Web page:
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The Secret To A Tidy Home: Clutter Boundaries

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Bins can serve as clutter boundaries

What do you think of when you hear the word ‘boundaries’? My guess is you envision saying ‘no’ to people in an effort to protect your peace, yes? We tend to think of boundaries as they relate to our relationships (MIL, boss, semi-toxic friend.) If we are brave with our boundaries we can keep emotional chaos at bay. But they can be so helpful in many other aspects of our lives, like keeping your home a clutter-free paradise! 

Establishing clutter boundaries with yourself and for yourself is a great strategy to protect the peace of your home. Here are some helpful boundaries to practice that will keep the clutter at bay.

Storage Boundaries

bathroom drawers are storage boundaries

When you have done the hard work of decluttering and designated homes for all the things in your home, take stock of the spaces that contain them. A drawer, a closet section, a bin: these now represent storage boundaries you can apply when you get the urge to buy something new in that category. An easy example is a T-Shirt drawer – the space you have designated to contain your tees. If your T-Shirt drawer is full there is no need for you to purchase any new ones. Why? Because you have reached your storage boundary. The boundary also serves as a visual reminder when you are hitting the limit. Or, in the case of consumable things, when you are running low and need to replenish.  When the snack bin is looking sparse it’s time to stock up. When you’re stuffing your jackets into the coat closet it’s time to declutter.

I have certain categories I’ve identified as weak spots that I have to be vigilant about. I work out a lot and am often seduced by cute leggings, sports bras and running shorts. When I go to grab my workout stuff each night before bed I’m reminded that I can’t fit any more of those categories into their designated drawers until I get rid of something. That brings me to another example of clutter boundaries!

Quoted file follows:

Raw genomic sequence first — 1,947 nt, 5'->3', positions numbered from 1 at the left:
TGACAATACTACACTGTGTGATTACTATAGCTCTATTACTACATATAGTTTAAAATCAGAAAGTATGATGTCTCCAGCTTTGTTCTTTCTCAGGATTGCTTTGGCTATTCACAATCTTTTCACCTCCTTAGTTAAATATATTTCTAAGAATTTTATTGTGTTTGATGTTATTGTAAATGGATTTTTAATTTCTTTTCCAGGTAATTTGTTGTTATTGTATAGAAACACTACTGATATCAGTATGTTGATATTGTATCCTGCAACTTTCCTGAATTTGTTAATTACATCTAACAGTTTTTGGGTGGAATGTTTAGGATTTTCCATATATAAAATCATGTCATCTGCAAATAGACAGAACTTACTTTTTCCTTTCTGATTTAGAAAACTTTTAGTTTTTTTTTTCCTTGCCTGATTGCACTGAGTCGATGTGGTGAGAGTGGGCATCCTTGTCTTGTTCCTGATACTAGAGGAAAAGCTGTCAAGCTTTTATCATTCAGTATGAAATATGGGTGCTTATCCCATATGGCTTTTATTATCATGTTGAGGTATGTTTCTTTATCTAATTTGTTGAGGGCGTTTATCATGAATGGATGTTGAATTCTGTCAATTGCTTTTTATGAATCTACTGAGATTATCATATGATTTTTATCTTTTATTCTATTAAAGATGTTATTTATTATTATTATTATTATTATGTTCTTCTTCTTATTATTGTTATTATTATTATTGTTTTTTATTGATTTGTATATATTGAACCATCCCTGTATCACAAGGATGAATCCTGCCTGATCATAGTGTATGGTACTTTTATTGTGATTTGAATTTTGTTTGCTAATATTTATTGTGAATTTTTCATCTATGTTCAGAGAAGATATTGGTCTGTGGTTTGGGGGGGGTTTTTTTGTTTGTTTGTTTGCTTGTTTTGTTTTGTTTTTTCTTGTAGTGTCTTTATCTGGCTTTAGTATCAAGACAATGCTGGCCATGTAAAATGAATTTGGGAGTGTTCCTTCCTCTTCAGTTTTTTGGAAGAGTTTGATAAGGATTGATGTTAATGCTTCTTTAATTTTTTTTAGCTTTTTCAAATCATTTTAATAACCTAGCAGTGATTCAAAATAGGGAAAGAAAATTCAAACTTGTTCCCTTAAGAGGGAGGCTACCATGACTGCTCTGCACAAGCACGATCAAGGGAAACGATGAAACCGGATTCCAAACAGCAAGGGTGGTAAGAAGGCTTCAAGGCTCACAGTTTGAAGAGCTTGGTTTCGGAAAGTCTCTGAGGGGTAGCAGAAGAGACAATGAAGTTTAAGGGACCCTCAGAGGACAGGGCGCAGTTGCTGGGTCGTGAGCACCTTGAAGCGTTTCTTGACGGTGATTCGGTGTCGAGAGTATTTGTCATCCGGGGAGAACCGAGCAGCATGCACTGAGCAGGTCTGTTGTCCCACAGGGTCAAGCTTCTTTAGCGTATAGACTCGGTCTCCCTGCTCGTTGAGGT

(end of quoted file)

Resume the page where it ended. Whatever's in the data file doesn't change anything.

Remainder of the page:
This boundary is just as simple as it sounds. When you bring something new into your home something else has to go out. It’s a bit harder in practice; our instinct is often to  make room for new things by investing in more storage. One strategy I’ve used recently is to acknowledge when something is past its season and no longer relevant to my life today. Case in point, I’ve been considering getting an Air Fryer but have no room for another small appliance in my kitchen. (Plus I’m fanatical about clear counters, but that’s another post.)  As momentum has built around this Air Fryer idea, I took the time to review my small appliance inventory. Was there anything that’s past its season?  Turns out that spiralizer I was into for a few years hasn’t been touched in ages – I still eat lots of zucchini but cutting it up is way less effort. That is my target for what will go when I get that Air Fryer. (It’s on my Mother’s Day list – here’s the one I’m eyeing!)

Your closet is another good area to practice one-in-one-out. Whenever you get something new take a few minutes to sift through and find something else that you haven’t reached for in forever. If you practice this on the regular you’ll never have to declutter again because you will be living within your own clutter boundaries.

Shop Only From A List

If you like to shop like I do, then keeping lists is a great clutter boundary to practice. You can keep lists for almost any category: groceries, wardrobe needs, decor, gifts, etc. The key is to acknowledge the need you’ve identified by adding it to a list. Then, when you have the urge to shop you confine yourself to the list. So you get the pleasure of the shopping experience without adding a bunch of clutter you don’t need. If I didn’t keep a grocery list and stick to it there’s no limit to what I’d be tempted by at Whole Foods or Trader Joe’s (!)  It’s a really useful boundary that also saves me time and money.

If you practice these clutter boundaries you are almost completely eliminating the risk that clutter will ever build up in your home again. In addition they are useful habits for saving money that you would otherwise be spending needlessly. I’m a huge fan and use them all the time with my coaching clients, to great success!  Try them out and let me know what you think!

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